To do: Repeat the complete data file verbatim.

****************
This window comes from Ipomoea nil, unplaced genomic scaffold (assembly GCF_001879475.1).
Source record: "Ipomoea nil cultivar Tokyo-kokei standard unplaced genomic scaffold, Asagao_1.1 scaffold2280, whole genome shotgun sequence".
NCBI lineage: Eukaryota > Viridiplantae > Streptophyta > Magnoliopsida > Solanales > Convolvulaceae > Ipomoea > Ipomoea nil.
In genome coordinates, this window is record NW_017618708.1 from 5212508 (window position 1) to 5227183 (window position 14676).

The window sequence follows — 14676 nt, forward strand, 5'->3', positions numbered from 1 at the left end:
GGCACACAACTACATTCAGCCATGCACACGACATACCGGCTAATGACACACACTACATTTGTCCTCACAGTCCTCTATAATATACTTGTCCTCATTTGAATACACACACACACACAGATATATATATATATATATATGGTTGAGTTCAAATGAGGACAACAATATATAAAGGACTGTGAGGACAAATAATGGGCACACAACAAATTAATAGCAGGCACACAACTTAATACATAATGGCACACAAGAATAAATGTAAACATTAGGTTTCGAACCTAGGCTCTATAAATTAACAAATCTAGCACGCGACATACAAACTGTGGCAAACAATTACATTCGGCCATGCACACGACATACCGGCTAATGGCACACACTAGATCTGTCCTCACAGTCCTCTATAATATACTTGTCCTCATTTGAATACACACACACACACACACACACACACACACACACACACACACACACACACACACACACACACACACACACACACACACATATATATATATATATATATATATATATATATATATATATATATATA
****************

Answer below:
This window comes from Ipomoea nil, unplaced genomic scaffold (assembly GCF_001879475.1).
Source record: "Ipomoea nil cultivar Tokyo-kokei standard unplaced genomic scaffold, Asagao_1.1 scaffold2280, whole genome shotgun sequence".
NCBI lineage: Eukaryota > Viridiplantae > Streptophyta > Magnoliopsida > Solanales > Convolvulaceae > Ipomoea > Ipomoea nil.
In genome coordinates, this window is record NW_017618708.1 from 5212508 (window position 1) to 5227183 (window position 14676).

The window sequence follows — 14676 nt, forward strand, 5'->3', positions numbered from 1 at the left end:
GGCACACAACTACATTCAGCCATGCACACGACATACCGGCTAATGACACACACTACATTTGTCCTCACAGTCCTCTATAATATACTTGTCCTCATTTGAATACACACACACACACAGATATATATATATATATATATGGTTGAGTTCAAATGAGGACAACAATATATAAAGGACTGTGAGGACAAATAATGGGCACACAACAAATTAATAGCAGGCACACAACTTAATACATAATGGCACACAAGAATAAATGTAAACATTAGGTTTCGAACCTAGGCTCTATAAATTAACAAATCTAGCACGCGACATACAAACTGTGGCAAACAATTACATTCGGCCATGCACACGACATACCGGCTAATGGCACACACTAGATCTGTCCTCACAGTCCTCTATAATATACTTGTCCTCATTTGAATACACACACACACACACACACACACACACACACACACACACACACACACACACACACACACACACACACACACACACACATATATATATATATATATATATATATATATATATATATATATATATA